I will not reiterate the obvious statements which other contributors have provided so ably in your columns over the past six months, whatever their political backgrounds. This country of ours, the United Kingdom, is currently being led by two dubious people who surely are not the best or only politicians available to deal with this crisis, and also the other important day-to-day situations which face all of us in our daily lives.

Walter Paul, Glasgow G42.

WITH Covid-19 infections increasing in Scotland and some people still dying from the disease, one would hope the Scottish Government would be devoting all of its resources into combating the virus. Sadly, it seems not to be the case. Reportedly, lawyers are busy beavering away, drafting an independence bill which is due to see the light of day within the next year and at a time when the public will be hopefully trying to pick up the pieces of their shattered lives after the pandemic.

Going on past experience, do we really need the division and rancour which the bill's publication will no doubt cause? It's perhaps an insight into where the SNP's priorities lie and that is certainly not with the wellbeing of the people. Boris Johnson has been called a one-trick pony with his stance on Brexit and the same label could be attached to Nicola Sturgeon and her obsession with independence.

Bob MacDougall, Kippen.

WILLIAM Loneskie (Letters, September 3) is clearly an inveterate unionist who believes that rehashing the same old stuff about the Scots being too stupid to understand currency and finance will further his cause. Inferring that Scotland is too small and the Scots too stupid to understand currency, banking & finance is both insulting and wrong-headed.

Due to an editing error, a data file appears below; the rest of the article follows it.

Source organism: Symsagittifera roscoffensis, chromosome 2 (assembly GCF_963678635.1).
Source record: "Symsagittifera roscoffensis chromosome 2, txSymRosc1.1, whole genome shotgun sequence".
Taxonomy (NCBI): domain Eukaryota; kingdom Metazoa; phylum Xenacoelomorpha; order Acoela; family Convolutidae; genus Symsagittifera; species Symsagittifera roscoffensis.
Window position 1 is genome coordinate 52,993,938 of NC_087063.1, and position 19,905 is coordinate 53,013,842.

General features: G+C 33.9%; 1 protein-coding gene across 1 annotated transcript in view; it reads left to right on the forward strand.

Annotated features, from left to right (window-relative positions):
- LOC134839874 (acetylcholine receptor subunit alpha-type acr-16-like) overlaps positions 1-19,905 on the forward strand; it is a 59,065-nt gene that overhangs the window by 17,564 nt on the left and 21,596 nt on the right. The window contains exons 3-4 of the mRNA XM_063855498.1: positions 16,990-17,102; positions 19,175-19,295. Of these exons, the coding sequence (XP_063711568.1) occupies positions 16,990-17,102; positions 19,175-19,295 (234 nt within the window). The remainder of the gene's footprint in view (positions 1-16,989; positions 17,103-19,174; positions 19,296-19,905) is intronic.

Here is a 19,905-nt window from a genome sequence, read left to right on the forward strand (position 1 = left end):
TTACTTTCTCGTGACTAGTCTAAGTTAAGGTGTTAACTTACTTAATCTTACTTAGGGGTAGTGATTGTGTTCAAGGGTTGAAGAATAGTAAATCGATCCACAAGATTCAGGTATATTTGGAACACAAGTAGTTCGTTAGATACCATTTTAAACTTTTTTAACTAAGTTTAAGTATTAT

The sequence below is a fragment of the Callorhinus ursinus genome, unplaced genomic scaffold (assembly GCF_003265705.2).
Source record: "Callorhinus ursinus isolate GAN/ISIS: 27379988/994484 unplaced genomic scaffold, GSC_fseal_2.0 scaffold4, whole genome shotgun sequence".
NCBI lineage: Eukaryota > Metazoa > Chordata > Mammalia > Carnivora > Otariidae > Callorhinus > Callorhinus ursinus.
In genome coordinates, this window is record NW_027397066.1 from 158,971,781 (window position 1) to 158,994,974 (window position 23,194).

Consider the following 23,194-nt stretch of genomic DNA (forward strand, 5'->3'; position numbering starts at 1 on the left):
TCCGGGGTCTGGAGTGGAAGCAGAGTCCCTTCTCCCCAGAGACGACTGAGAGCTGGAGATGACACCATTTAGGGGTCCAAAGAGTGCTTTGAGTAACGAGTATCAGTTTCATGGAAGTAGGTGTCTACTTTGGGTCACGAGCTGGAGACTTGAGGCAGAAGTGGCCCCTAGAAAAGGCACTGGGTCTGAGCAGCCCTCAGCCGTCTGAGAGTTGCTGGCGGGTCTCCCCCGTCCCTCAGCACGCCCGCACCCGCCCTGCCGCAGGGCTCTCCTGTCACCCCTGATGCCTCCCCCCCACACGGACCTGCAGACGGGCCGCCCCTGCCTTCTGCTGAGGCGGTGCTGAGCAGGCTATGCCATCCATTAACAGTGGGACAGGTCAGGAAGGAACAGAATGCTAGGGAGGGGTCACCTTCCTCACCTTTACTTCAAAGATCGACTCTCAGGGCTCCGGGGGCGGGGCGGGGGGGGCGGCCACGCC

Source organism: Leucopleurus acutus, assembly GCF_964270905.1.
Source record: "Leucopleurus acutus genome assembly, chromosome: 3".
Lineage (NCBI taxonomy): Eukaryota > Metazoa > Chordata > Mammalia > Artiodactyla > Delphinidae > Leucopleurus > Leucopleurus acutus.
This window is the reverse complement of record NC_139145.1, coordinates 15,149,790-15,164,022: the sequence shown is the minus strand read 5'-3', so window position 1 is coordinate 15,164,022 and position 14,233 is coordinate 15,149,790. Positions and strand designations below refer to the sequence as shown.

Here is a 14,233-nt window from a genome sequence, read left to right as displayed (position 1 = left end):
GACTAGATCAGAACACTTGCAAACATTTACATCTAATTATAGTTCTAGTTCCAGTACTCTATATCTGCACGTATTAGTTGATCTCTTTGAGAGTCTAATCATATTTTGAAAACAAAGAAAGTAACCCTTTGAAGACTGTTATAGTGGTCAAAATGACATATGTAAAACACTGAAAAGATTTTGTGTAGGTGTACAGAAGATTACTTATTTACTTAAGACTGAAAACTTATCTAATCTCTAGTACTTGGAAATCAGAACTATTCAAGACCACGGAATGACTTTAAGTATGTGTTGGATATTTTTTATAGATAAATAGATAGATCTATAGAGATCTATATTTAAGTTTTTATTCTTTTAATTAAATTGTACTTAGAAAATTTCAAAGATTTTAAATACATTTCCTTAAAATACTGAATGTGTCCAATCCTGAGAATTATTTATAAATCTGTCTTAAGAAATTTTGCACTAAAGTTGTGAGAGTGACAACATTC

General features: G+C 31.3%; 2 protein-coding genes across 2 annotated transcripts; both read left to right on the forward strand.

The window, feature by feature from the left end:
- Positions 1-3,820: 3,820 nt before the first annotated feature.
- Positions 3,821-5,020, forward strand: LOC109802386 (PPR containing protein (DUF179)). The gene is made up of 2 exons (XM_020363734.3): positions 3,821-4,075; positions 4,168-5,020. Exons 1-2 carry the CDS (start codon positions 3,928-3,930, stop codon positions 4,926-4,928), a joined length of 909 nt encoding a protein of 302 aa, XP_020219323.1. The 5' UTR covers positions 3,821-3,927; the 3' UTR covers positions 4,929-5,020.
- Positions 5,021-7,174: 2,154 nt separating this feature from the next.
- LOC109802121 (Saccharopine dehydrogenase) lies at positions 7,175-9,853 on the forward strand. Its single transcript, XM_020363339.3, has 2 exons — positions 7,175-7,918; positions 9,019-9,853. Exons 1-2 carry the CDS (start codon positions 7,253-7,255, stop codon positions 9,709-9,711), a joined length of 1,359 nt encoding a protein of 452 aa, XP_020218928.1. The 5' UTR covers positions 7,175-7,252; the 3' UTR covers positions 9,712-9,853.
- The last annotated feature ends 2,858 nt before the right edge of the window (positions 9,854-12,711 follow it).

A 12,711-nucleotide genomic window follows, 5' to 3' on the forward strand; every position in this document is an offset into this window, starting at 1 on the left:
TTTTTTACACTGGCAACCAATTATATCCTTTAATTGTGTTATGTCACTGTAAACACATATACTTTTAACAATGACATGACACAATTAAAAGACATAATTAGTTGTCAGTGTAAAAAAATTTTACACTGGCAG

I agree most of our politicians know little or nothing about the subject but that is as true here as it is in Westminster or Washington – and if there’s to be any hope of displacing the financial lobbyists and fixers from our corridors of power, then an independent Scotland presents a unique opportunity to do so.

RF Morrison, Helensburgh.

A VERY interesting letter from John Jamieson (September 3), followed by the one from William Loneskie. Regarding Mr Loneskie's statement that we are all £2,000 better off per year because of the largesse from the UK's Government, can I ask a question? Where's mine?

Since retiring at 70 I feel financially punched, having seen my pension pot reduced by the financial mess of 2008 and even last year my annuity provider reduced my pension. What is lying ahead because of Covid-19 and the possible modifications to the triple lock on the state pension worries me stupid.

I frequently use comparison sites to ensure my insurances and utilities are affordable, among other budgeting activities and I am really very tired doing this in the so called five-wealthiest country on the planet: oh yeah?

That £2,000 per year would really help; where do I apply to get it and can it be backdated?

Ian Gray, Croftamie.

YET again Ruth Marr (Letters, September 3) trots out free tuition, free prescriptions and the like in her support of the current Scottish Government. While these things may be "free" at the final point of delivery, money has to change hands to allow universities to provide the student places, pharmaceutical companies have to be paid for the drugs that pharmacies issue against prescriptions. The supposed "free" is actually being paid for by Scottish taxpayers such as myself.

R McMurtrie, Currie.

Read more: Scottish Labour grandees call on Richard Leonard to resign as leader